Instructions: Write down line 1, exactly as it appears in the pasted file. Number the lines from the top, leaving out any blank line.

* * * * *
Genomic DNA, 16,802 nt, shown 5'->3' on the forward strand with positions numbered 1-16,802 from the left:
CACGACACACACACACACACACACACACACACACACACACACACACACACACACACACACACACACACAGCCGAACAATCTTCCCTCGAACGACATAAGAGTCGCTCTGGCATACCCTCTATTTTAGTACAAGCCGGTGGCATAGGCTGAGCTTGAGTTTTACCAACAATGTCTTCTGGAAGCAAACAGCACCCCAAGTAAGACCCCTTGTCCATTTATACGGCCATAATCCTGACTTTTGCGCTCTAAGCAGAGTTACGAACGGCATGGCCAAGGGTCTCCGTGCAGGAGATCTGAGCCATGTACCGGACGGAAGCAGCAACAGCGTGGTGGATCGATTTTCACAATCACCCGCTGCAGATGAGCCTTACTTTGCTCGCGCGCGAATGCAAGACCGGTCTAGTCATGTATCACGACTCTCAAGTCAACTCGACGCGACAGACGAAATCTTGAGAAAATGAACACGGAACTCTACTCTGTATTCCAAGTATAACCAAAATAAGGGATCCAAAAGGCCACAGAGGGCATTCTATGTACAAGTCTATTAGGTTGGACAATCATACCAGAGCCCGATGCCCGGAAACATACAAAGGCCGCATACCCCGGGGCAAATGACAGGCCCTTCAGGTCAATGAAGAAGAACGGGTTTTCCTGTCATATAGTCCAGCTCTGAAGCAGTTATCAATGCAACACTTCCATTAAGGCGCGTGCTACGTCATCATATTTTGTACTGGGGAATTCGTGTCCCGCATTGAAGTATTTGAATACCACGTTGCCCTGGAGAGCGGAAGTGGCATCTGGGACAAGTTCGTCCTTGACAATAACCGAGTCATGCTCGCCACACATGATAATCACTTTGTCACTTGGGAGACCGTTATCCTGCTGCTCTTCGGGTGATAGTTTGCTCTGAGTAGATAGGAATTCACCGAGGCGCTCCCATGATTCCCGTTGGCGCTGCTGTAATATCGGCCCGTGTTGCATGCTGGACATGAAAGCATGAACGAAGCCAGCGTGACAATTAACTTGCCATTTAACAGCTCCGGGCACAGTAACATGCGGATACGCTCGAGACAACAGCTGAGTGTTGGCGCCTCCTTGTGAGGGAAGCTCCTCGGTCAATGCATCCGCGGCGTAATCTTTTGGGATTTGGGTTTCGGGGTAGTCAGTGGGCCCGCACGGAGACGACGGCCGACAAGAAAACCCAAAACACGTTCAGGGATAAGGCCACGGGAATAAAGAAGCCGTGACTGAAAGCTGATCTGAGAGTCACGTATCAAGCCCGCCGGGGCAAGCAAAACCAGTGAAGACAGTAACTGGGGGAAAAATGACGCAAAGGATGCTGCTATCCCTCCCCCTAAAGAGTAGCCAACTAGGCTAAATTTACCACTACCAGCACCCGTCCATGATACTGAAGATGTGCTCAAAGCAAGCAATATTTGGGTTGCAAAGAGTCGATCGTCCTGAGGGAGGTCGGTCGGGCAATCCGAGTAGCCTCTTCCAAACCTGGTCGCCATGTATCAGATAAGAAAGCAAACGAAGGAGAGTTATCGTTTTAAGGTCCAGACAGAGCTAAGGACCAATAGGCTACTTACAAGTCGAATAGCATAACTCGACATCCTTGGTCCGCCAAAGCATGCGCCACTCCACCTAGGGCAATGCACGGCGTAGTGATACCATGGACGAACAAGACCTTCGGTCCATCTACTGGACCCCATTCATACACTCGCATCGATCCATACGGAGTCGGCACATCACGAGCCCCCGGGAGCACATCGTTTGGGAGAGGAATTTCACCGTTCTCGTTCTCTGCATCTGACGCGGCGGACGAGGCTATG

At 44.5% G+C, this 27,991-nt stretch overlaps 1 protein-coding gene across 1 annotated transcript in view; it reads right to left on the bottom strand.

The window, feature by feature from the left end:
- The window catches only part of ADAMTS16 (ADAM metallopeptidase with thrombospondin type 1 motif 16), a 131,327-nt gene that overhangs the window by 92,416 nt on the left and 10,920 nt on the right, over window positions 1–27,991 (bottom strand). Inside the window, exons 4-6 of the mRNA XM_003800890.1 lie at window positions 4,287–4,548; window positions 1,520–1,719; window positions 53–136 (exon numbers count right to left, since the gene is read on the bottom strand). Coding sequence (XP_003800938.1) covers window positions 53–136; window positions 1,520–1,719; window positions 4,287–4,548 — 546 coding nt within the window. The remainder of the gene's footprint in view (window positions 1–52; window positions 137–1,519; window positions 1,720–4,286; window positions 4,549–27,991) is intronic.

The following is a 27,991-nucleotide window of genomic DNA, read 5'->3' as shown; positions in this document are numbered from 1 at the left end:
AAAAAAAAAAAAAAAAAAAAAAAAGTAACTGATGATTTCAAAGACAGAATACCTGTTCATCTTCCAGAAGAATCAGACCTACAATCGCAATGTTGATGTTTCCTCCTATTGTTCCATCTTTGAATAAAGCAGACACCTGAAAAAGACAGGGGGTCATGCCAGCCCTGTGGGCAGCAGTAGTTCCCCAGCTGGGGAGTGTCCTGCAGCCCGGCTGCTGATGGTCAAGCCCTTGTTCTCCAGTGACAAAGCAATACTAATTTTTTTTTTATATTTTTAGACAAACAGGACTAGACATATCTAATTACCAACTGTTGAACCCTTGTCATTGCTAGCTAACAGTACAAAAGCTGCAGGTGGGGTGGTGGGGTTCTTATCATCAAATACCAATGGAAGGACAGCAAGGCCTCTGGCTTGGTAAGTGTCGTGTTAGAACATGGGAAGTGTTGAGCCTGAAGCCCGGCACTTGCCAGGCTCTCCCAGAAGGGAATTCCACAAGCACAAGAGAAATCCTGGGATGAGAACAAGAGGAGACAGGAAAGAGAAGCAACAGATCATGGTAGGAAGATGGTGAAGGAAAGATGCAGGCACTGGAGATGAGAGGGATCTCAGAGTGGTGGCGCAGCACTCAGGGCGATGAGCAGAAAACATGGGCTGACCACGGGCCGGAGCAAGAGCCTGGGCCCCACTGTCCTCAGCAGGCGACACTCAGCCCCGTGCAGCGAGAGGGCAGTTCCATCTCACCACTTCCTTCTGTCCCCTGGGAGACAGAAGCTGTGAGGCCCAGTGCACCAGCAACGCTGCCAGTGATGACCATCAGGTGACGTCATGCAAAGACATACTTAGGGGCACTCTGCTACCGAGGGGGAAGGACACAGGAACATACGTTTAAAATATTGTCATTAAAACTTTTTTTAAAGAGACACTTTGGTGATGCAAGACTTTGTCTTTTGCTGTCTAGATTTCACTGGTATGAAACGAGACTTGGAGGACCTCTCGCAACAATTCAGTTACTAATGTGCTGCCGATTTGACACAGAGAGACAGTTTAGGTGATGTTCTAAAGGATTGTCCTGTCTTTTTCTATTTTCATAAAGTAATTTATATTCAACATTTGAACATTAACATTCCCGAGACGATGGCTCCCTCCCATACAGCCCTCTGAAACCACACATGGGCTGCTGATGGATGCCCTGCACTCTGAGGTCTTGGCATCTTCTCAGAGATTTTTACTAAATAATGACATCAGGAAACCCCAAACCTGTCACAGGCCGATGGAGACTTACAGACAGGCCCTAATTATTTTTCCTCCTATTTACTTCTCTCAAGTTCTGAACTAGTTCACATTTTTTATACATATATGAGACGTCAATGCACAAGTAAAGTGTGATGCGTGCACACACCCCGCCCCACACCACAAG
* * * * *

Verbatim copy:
Genomic DNA, 16,802 nt, shown 5'->3' on the forward strand with positions numbered 1-16,802 from the left: